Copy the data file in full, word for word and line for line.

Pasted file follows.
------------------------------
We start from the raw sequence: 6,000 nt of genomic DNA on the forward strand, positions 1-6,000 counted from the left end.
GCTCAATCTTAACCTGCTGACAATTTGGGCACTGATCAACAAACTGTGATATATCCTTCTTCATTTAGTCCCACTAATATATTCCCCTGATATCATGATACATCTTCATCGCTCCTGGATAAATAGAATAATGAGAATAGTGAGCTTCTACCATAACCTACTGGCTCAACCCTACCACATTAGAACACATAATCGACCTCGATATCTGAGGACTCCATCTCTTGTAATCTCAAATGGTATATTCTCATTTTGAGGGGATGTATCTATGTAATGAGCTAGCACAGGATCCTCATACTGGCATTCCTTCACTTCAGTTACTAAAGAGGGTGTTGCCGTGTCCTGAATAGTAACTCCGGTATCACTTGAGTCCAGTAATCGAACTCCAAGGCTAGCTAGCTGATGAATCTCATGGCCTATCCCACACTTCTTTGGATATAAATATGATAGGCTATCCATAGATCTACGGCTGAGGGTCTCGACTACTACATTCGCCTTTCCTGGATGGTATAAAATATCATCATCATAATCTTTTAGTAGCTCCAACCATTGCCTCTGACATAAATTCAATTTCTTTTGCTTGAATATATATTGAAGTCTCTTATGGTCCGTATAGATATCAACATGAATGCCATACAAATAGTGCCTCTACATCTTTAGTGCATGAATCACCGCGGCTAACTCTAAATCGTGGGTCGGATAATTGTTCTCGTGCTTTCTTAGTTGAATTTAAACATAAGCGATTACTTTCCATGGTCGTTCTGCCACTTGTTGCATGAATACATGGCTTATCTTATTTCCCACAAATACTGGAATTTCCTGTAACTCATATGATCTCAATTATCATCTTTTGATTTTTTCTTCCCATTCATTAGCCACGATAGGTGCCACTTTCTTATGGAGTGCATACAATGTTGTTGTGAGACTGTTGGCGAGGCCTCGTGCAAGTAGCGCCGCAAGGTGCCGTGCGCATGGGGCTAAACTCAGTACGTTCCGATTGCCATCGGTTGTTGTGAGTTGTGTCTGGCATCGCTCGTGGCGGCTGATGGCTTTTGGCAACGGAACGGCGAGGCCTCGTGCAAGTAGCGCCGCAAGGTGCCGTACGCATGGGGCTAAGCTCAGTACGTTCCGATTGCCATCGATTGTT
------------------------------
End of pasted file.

We start from the raw sequence: 6,000 nt of genomic DNA on the forward strand, positions 1-6,000 counted from the left end.
GCTCAATCTTAACCTGCTGACAATTTGGGCACTGATCAACAAACTGTGATATATCCTTCTTCATTTAGTCCCACTAATATATTCCCCTGATATCATGATACATCTTCATCGCTCCTGGATAAATAGAATAATGAGAATAGTGAGCTTCTACCATAACCTACTGGCTCAACCCTACCACATTAGAACACATAATCGACCTCGATATCTGAGGACTCCATCTCTTGTAATCTCAAATGGTATATTCTCATTTTGAGGGGATGTATCTATGTAATGAGCTAGCACAGGATCCTCATACTGGCATTCCTTCACTTCAGTTACTAAAGAGGGTGTTGCCGTGTCCTGAATAGTAACTCCGGTATCACTTGAGTCCAGTAATCGAACTCCAAGGCTAGCTAGCTGATGAATCTCATGGCCTATCCCACACTTCTTTGGATATAAATATGATAGGCTATCCATAGATCTACGGCTGAGGGTCTCGACTACTACATTCGCCTTTCCTGGATGGTATAAAATATCATCATCATAATCTTTTAGTAGCTCCAACCATTGCCTCTGACATAAATTCAATTTCTTTTGCTTGAATATATATTGAAGTCTCTTATGGTCCGTATAGATATCAACATGAATGCCATACAAATAGTGCCTCTACATCTTTAGTGCATGAATCACCGCGGCTAACTCTAAATCGTGGGTCGGATAATTGTTCTCGTGCTTTCTTAGTTGAATTTAAACATAAGCGATTACTTTCCATGGTCGTTCTGCCACTTGTTGCATGAATACATGGCTTATCTTATTTCCCACAAATACTGGAATTTCCTGTAACTCATATGATCTCAATTATCATCTTTTGATTTTTTCTTCCCATTCATTAGCCACGATAGGTGCCACTTTCTTATGGAGTGCATACAATGTTGTTGTGAGACTGTTGGCGAGGCCTCGTGCAAGTAGCGCCGCAAGGTGCCGTGCGCATGGGGCTAAACTCAGTACGTTCCGATTGCCATCGGTTGTTGTGAGTTGTGTCTGGCATCGCTCGTGGCGGCTGATGGCTTTTGGCAACGGAACGGCGAGGCCTCGTGCAAGTAGCGCCGCAAGGTGCCGTACGCATGGGGCTAAGCTCAGTACGTTCCGATTGCCATCGATTGTT